And this problem isn't confined only to Alaska--the Bush administration has certainly not spared the Lower 48 from its efforts to increase domestic energy production. In the Rocky Mountain states of Montana, Wyoming, and Utah, conservationists and ranchers are joining forces to fight the looming threat of Bureau of Land Management (BLM) supported coalbed methane development. Further south in New Mexico--despite the united opposition of ranchers, Governor Bill Richardson, and conservationists--the BLM is allowing 141 exploratory wells to be drilled in the desert grasslands of the Otero Mesa in the hopes of developing natural gas reserves.

Although it has consistently caved-in to the oil and gas industry's destructive interests in New Mexico, the BLM claims to understand the value of conserving the last remaining wildlands of the Chihuahuan desert grassland, trying desperately to understate the impact of development. The current plan--if allowed to proceed--permits "only" 1,589 acres of new well pads, roads, and pipelines to be scattered across the landscape. While developing one and a half thousand acres may seem minimal--"less than one-tenth of one percent of the total surface area," if you believe the BLM's press release--the real impact of the development on desert species such as the pronghorn antelope and the endangered Aplomado falcon is not measured so easily. Nor will it ever be possible to reclaim or reconstruct 1,589 acres of unfragmented desert as wilderness.

Meanwhile, back in Washington, Chairman Pombo's committee has taken to employing the "less than one-tenth of one percent" red herring in the debate surrounding the Arctic Refuge. While the number of acres slated to be covered by concrete and oil wells my be small when compared to the total acreage of the Refuge, the impact will not be isolated to a 2000 acre corner of the Coastal Plain. One only needs to look to Prudhoe Bay--the massive oil field to the west of the Refuge--to see that the actual impact of development can be enormous. While the oil fields of Prudhoe Bay directly affect 22,000 acres of tundra and wetlands, taken cumulatively, the roads, drilling platforms, airports, and noise of the expansive operation impact wildlife across thousands of square miles.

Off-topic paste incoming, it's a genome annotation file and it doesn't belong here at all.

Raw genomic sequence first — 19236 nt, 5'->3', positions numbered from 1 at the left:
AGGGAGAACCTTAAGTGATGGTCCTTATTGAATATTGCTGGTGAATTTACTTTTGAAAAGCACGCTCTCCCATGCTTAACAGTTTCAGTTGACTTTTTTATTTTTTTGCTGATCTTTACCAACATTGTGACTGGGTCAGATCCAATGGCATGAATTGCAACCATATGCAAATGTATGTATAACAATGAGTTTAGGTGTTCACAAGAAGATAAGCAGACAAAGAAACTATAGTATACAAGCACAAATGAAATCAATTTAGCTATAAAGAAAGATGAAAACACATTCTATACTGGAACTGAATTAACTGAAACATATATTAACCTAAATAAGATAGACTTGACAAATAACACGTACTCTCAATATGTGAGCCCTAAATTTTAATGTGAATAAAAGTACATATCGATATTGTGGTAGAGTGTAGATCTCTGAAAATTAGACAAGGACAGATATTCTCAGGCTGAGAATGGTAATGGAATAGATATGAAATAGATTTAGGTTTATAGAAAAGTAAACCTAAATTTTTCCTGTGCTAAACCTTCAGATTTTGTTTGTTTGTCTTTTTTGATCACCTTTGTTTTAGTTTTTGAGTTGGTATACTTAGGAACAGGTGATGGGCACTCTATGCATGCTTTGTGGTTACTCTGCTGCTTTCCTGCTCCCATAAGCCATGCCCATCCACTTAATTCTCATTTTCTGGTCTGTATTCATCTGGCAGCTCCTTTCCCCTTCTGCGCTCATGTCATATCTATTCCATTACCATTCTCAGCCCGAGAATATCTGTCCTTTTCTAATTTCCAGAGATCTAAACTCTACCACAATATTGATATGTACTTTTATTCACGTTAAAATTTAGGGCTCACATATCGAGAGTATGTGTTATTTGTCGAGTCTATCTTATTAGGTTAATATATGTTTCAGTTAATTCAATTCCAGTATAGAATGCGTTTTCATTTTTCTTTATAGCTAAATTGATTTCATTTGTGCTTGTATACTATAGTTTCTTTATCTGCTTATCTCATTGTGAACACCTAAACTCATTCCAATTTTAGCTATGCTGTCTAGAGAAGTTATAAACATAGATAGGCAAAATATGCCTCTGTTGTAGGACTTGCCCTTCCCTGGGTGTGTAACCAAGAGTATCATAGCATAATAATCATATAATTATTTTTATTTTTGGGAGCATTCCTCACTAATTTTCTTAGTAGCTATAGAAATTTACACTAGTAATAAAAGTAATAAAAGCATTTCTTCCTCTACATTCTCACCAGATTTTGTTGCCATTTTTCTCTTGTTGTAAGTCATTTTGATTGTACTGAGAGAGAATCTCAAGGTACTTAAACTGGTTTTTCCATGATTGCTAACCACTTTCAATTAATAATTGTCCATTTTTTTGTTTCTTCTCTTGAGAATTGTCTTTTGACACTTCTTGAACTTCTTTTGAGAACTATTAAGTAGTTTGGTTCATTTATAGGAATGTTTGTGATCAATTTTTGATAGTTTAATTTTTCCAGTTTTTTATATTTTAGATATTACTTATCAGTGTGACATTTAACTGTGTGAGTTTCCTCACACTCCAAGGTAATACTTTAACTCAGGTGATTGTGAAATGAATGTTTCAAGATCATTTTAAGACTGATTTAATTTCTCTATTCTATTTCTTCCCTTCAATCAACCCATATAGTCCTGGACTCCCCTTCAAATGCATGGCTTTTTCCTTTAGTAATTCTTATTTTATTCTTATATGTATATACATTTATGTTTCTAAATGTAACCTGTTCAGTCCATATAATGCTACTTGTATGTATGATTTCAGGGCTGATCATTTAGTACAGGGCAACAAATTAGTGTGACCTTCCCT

Clearly, opening more of the Arctic and Rocky Mountains to oil and gas development will not achieve the administration's goal of American energy independence, but it will permanently scar some of the nation's wildest and fragile public lands.

Vawter "Buck" Parker joined Earthjustice (then the Sierra Club Legal Defense Fund) as an attorney in 1980 and became the Executive Director in 1998. www.earthjustice.org